Chute-Montmorency is one such waterfall. Higher than Niagara Falls, it sports a gondola tour, a zip-line (no one was riding it at the time) and a cool bridge. 

We enjoyed a short hike, staircases, a bridge, tons of bus tourists speaking Chinese and more of the aforementioned L'Infants. I didn't really enjoy them.

Then, off to Trois Rivieres. For some reason, my husband has been enjoying Atlas Obscura a lot lately, and there is an old jail there (just like at the Morrin Library) that he wanted to tour. We got there just about 15 minutes after the last tour departed, disappointingly. The girl at the desk said the tour was all in French anyway (she said, in not so great English so Doug barely understood what she was talking about). She shrugged and handed him a brochure. 

We left and walked around the exterior. 

Upon arrival in Montreal at about 4pm, we checked into our hotel and crashed for a nap. We woke up around 7:00 very hungry for dinner. At the front desk, the bellhop who had checked us in, Mark, shared that old port was behind the hotel, and Chinatown was across the way. Doug was keen on Chinatown, so Mark recommended Pho Bang NYC on St. Laurent.  We got there just before closing and ordered a great dinner. Tons of food, incredibly priced.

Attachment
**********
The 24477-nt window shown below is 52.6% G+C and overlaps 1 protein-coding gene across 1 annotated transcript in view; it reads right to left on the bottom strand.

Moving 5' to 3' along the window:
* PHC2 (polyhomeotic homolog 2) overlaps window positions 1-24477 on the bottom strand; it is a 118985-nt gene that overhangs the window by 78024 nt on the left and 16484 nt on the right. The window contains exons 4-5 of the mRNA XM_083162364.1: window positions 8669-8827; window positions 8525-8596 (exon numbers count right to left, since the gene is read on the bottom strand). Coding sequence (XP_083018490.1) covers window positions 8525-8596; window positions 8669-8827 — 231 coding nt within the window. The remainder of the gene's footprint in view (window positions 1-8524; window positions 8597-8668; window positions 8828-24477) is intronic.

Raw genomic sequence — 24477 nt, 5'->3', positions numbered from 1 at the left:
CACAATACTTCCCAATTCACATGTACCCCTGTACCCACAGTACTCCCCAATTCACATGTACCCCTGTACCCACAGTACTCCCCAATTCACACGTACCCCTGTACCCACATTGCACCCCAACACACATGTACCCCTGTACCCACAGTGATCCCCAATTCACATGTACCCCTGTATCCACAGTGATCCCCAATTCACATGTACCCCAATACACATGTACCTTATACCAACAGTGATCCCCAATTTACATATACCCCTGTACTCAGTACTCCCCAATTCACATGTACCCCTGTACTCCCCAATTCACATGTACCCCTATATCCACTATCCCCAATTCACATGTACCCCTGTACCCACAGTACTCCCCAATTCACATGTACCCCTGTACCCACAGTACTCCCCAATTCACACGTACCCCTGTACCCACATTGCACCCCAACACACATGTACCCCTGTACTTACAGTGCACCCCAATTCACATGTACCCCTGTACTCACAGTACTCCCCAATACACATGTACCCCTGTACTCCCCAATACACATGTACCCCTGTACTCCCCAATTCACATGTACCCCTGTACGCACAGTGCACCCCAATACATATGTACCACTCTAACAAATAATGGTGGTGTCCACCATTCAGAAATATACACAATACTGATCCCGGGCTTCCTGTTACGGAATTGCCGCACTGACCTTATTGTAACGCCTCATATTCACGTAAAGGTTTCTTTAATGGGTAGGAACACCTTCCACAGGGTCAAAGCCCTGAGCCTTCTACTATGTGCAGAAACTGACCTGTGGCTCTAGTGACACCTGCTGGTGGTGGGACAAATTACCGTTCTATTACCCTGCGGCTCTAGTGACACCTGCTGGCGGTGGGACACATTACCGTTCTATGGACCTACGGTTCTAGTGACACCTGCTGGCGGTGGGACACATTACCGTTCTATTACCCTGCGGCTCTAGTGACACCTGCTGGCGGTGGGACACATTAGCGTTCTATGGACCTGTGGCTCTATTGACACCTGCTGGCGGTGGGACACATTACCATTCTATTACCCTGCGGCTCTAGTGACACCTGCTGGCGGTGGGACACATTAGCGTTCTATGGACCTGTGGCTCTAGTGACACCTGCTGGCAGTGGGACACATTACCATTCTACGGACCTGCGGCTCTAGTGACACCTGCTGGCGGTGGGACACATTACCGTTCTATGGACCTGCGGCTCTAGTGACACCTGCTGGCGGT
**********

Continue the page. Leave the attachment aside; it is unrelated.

We walked up St. Laurent to the Quartier des spectacles, where not a lot was going on.  Walking through St. Catherine Street, they were setting up for the upcoming Grand Prix and the Jazz Fest, and there were tons of people milling around. It was an interesting people watching opportunity: families with kids and puppies and ice-cream; drag queens in full dress handing out flyers for shows; biker gangs hanging out in front of clubs; homeless people sleeping on the stages; and weird dudes walking up to us muttering in French, then English, asking if we wanted to buy drugs. 

Back to the hotel safely, nice and quiet, thinking Montreal is a world of difference from Quebec City. 

Saturday - Montreal Old Port

We slept in a little later than I'd wanted to but it was just so good to sleep. We had a 2pm checkout time which was so nice. We left all our stuff in the hotel room and headed to the Old Port area, stopping by Notre Dame Basilica of Montreal